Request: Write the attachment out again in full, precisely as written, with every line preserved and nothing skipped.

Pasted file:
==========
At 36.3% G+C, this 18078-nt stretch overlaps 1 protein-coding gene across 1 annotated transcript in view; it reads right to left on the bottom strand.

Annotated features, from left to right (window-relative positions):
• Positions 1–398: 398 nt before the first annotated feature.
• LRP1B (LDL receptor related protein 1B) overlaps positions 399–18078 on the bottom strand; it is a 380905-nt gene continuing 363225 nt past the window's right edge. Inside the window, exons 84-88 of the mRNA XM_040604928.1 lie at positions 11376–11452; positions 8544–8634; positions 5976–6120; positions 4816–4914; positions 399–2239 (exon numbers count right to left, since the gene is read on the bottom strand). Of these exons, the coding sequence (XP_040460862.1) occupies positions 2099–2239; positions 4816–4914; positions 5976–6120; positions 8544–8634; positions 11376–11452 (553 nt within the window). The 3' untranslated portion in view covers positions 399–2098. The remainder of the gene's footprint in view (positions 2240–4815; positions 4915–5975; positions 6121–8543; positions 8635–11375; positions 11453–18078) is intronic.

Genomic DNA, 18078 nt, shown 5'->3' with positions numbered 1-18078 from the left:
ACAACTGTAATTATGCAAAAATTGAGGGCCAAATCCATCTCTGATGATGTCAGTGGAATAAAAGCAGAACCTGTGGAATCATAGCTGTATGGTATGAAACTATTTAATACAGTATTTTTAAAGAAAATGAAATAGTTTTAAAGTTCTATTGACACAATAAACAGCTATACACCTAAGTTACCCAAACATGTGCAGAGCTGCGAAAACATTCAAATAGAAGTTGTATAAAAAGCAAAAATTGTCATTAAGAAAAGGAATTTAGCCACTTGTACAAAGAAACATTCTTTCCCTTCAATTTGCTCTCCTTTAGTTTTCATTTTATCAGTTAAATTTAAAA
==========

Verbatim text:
At 36.3% G+C, this 18078-nt stretch overlaps 1 protein-coding gene across 1 annotated transcript in view; it reads right to left on the bottom strand.

Annotated features, from left to right (window-relative positions):
• Positions 1–398: 398 nt before the first annotated feature.
• LRP1B (LDL receptor related protein 1B) overlaps positions 399–18078 on the bottom strand; it is a 380905-nt gene continuing 363225 nt past the window's right edge. Inside the window, exons 84-88 of the mRNA XM_040604928.1 lie at positions 11376–11452; positions 8544–8634; positions 5976–6120; positions 4816–4914; positions 399–2239 (exon numbers count right to left, since the gene is read on the bottom strand). Of these exons, the coding sequence (XP_040460862.1) occupies positions 2099–2239; positions 4816–4914; positions 5976–6120; positions 8544–8634; positions 11376–11452 (553 nt within the window). The 3' untranslated portion in view covers positions 399–2098. The remainder of the gene's footprint in view (positions 2240–4815; positions 4915–5975; positions 6121–8543; positions 8635–11375; positions 11453–18078) is intronic.

Genomic DNA, 18078 nt, shown 5'->3' with positions numbered 1-18078 from the left:
ACAACTGTAATTATGCAAAAATTGAGGGCCAAATCCATCTCTGATGATGTCAGTGGAATAAAAGCAGAACCTGTGGAATCATAGCTGTATGGTATGAAACTATTTAATACAGTATTTTTAAAGAAAATGAAATAGTTTTAAAGTTCTATTGACACAATAAACAGCTATACACCTAAGTTACCCAAACATGTGCAGAGCTGCGAAAACATTCAAATAGAAGTTGTATAAAAAGCAAAAATTGTCATTAAGAAAAGGAATTTAGCCACTTGTACAAAGAAACATTCTTTCCCTTCAATTTGCTCTCCTTTAGTTTTCATTTTATCAGTTAAATTTAAAA